1 Gather yourselves together, yes, gather together, O undesirable nation, 2 Before the decree is issued, or the day passes like chaff, before the Lord’s fierce anger comes upon you, before the day of the Lord’s anger comes upon you! 3 Seek the Lord, all you meek of the earth, who have upheld His justice. Seek righteousness, seek humility. It may be that you will be hidden in the day of the Lord’s anger. (Zephaniah 2:1–3, NKJV)
The great day of the Lord’s judgment was about to descend upon “undesirable” (shameless) Judah. Before it did, God’s prophet Zephaniah called on people to repent and return to humble righteousness. God’s fierce anger would be unleashed against the nation that had turned its back on Him. Babylon executed God’s punishment, but those who would “seek the Lord” found shelter from the storm of divine wrath. God decides when He will bring down a nation for its stubborn sins (Jeremiah 18:7-11). Now is the time for men and women to seek the Lord and find shelter for their souls. Judgment is coming, not merely upon nations, but upon the whole world (2 Peter 3:10-12). The mercy and salvation of God in Christ Jesus protects those who live by faith, doing His will (2 Peter 3:13-15).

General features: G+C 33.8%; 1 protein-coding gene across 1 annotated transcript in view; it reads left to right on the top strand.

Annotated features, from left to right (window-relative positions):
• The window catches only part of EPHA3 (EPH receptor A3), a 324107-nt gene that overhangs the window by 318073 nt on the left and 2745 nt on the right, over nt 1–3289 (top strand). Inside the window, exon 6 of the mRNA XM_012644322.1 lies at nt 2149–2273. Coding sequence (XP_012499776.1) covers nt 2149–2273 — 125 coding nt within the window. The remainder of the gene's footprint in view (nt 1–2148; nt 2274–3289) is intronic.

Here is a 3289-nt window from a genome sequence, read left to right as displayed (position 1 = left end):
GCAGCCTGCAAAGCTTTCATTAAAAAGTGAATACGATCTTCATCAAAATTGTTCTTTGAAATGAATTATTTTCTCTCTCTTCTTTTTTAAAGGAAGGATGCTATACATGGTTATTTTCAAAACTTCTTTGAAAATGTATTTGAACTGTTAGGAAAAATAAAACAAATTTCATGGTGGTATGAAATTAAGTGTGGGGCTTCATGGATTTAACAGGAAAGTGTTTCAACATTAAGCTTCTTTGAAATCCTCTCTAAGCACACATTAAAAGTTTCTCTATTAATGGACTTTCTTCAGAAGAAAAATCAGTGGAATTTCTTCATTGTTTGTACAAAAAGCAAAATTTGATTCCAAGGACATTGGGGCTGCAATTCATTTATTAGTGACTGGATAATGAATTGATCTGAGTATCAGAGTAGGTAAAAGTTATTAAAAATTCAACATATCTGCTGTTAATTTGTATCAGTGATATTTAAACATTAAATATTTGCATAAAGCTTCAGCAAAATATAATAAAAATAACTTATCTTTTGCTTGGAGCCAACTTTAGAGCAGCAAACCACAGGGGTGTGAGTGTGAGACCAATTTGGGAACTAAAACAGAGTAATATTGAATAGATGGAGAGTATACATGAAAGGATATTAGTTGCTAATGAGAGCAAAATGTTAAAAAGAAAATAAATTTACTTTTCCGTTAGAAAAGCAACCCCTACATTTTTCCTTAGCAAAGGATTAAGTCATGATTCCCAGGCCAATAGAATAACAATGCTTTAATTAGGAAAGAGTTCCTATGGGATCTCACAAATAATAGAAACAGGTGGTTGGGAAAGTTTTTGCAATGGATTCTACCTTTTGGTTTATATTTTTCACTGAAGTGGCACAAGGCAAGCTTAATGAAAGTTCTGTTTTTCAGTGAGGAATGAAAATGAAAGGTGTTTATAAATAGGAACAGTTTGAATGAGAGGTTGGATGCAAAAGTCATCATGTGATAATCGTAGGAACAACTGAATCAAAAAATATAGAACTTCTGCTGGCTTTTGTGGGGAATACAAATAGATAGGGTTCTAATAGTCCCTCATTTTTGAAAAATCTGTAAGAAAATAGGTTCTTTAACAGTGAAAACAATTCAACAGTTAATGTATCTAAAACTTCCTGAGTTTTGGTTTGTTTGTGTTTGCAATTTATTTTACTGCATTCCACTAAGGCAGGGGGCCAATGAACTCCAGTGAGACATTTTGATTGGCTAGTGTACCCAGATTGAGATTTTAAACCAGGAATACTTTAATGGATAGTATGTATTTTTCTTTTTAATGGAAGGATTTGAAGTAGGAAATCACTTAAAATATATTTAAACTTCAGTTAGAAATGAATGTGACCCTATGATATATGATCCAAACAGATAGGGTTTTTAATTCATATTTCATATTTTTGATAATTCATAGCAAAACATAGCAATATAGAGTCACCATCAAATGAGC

8 But we know that the law is good if one uses it lawfully, 9 knowing this: that the law is not made for a righteous person, but for the lawless and insubordinate, for the ungodly and for sinners, for the unholy and profane, for murderers of fathers and murderers of mothers, for manslayers, 10 for fornicators, for sodomites, for kidnappers, for liars, for perjurers, and if there is any other thing that is contrary to sound doctrine, 11 according to the glorious gospel of the blessed God which was committed to my trust. (1 Timothy 1:8–11, NKJV)